Global summit seeks to transform agricultural research
An unprecedented mix of agriculture ministers, farmers, heads of international organisations, civil society groups, community development organisations and private sector innovators will meet in Montpellier in France from this Sunday (28 March) to discuss a new roadmap for international agricultural research.
The first Global Conference on Agricultural Research for Development (GCARD) (28–31 March), organised by the Global Forum on Agricultural Research, will aim to draw up an action plan and strategy for improving agricultural research in order to make maximum impact on development, especially of the poor.
The meeting, which involves the world's 20 leading economies, also aims to set up a monitoring system to track commitments and whether agricultural research is leading to progress in alleviating poverty.
The meeting occurs during a time of "urgency and common purpose", said Jules Pretty, professor of environment and society at Essex University in the UK.
"There are big problems around the corner: climate change, the energy crunch, economic uncertainty, population growth, environmental degradation and a shift in consumption patterns in emerging economies that are following the unsustainable models found in the West," he said.
"At this meeting we hope to set the global research agenda for agriculture," said Mahmoud Solh, director-general of the International Center for Agricultural Research in the Dry Areas (ICARDA), based in Syria.
The meeting was the idea of the Group of Eight (G8) industrialised countries, which is now expanding into the Group of Twenty (G20) major economies, including countries that are also aid recipients such as Argentina, Brazil, China, India, Indonesia, Mexico and South Africa. This could provide opportunities for these countries to influence western donors and steer policy on agricultural research in new directions.
"The main advantage of these countries being among the leadership is that they know the problems better than anyone else," said Uma Lele, former senior advisor at the World Bank and lead author of a pivotal report, Transforming Agricultural Research for Development, which will be presented at the meeting.
Developing countries, particularly those now participating in the G20, have the energy, talent, advanced science and indigenous know-how to make agricultural research more responsive to development needs, she believes.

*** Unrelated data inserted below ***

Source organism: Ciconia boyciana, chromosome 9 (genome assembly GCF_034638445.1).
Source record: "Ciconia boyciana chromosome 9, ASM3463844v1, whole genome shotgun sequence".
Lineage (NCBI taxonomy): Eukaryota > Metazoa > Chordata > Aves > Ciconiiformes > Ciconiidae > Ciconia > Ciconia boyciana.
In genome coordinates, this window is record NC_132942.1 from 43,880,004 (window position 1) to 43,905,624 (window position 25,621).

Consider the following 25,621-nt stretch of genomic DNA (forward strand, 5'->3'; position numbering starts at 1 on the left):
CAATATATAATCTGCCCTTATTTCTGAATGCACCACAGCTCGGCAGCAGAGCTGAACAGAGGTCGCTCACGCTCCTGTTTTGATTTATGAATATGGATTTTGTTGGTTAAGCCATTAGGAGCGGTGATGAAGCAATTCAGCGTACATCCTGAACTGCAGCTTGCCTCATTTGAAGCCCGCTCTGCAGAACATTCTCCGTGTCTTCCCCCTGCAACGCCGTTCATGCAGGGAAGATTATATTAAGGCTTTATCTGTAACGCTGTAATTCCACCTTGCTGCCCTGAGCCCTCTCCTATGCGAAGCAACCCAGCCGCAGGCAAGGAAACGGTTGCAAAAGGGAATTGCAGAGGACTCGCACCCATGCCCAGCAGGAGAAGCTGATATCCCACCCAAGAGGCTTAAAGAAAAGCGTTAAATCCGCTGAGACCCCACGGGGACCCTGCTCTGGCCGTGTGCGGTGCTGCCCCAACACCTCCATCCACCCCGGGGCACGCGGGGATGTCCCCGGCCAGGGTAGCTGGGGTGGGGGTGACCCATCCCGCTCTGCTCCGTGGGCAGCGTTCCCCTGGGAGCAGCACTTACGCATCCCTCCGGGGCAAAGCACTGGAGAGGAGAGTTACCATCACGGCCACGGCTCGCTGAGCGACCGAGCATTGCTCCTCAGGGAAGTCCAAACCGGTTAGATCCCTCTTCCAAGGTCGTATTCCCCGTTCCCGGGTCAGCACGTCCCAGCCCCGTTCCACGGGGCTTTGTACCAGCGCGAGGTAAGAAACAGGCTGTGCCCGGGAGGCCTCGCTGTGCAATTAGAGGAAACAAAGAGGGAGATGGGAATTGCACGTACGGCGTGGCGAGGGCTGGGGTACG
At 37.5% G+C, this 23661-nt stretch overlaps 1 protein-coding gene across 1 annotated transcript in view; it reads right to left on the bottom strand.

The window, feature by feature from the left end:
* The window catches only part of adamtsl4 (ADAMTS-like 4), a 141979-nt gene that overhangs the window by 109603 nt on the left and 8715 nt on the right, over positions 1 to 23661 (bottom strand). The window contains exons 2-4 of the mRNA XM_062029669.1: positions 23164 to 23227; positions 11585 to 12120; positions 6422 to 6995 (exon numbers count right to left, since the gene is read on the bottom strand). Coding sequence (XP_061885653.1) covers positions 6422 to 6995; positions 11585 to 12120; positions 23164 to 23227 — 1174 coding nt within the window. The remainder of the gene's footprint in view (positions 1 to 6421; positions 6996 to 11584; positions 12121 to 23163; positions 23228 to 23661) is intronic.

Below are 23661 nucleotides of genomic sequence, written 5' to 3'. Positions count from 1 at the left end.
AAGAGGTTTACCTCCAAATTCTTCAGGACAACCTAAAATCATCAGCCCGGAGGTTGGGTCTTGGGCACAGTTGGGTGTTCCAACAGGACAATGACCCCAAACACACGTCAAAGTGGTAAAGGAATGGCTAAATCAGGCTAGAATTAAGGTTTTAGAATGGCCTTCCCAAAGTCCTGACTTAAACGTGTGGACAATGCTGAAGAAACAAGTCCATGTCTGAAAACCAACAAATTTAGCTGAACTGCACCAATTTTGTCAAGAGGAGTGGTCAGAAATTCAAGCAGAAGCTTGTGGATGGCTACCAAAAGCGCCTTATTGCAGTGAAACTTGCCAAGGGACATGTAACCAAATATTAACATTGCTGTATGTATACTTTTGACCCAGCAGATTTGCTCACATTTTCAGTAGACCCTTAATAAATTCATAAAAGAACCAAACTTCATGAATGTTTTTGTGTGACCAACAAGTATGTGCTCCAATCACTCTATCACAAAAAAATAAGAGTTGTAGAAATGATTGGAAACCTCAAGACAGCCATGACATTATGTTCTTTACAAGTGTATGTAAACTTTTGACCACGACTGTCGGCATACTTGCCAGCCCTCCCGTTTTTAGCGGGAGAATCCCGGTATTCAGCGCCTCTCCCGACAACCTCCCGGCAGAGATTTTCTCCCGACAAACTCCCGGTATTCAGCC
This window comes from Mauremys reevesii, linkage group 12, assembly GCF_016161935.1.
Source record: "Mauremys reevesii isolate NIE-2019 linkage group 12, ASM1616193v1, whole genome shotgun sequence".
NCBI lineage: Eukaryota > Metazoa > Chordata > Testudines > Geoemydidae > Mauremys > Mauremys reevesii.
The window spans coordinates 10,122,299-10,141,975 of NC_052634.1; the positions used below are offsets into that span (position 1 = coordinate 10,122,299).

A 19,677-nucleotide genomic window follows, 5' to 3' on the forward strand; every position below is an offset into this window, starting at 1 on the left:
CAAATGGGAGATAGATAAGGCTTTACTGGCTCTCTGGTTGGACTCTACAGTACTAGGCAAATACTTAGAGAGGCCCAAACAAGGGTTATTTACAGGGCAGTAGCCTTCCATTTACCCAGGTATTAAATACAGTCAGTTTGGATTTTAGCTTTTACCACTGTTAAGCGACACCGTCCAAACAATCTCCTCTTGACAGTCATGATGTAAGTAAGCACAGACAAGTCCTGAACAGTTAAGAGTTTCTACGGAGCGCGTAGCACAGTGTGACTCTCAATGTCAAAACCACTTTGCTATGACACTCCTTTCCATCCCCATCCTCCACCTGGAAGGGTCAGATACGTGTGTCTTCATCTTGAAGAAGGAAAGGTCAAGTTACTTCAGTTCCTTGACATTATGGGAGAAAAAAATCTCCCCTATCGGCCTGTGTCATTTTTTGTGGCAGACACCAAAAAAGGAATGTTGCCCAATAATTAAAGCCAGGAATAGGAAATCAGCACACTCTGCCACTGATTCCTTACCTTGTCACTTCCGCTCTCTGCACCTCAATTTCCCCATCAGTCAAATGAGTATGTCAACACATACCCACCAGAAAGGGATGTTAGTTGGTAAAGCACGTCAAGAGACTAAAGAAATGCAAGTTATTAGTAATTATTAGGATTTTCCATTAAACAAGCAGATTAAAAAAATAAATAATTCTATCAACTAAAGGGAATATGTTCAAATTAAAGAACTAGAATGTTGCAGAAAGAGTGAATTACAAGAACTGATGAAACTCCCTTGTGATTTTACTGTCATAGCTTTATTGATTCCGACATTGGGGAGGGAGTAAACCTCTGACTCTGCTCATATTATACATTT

Extensive regional consultations that took place in the lead-up to GCARD will bring some of their views to the fore.
"The consultations were in themselves quite novel," said Lele, with many non-traditional voices being heard for the first time in a high-level international forum.
Much attention in the run-up to GCARD has focused on the Consultative Group on International Agricultural Research (CGIAR), a group of funders that sponsors 15 research institutes around the world, and which is collaborating with the meeting organisers.
CGIAR is restructuring into a consortium that aims to handle larger programmes that can respond to development needs — discussions about eight major agricultural themes in the new structure will continue at GCARD.
But CGIAR's activities amount to just 4–5 per cent of total global public sector spending on agricultural research, according to Transforming Agricultural Research for Development. "GCARD is intended to leverage the remaining 95 per cent," Lele said.
At Montpellier, the organisers are hoping that developing countries will commit to investing more in their own agriculture research and systems, partly because donor countries have been making promises and not delivering, Lele noted.
"There are countries with strong national programmes such as India, China, Brazil and Argentina that can play a role beyond their borders," added Solh.
China has about 50,000 agricultural scientists, India 26,000, and Brazil 7–8,000, according to the report.
Brazil's agriculture research budget is US$2 billion — twice the budget of the CGIAR as a whole — and Chinese agricultural aid programmes in Africa are larger than those of some western countries, the report found.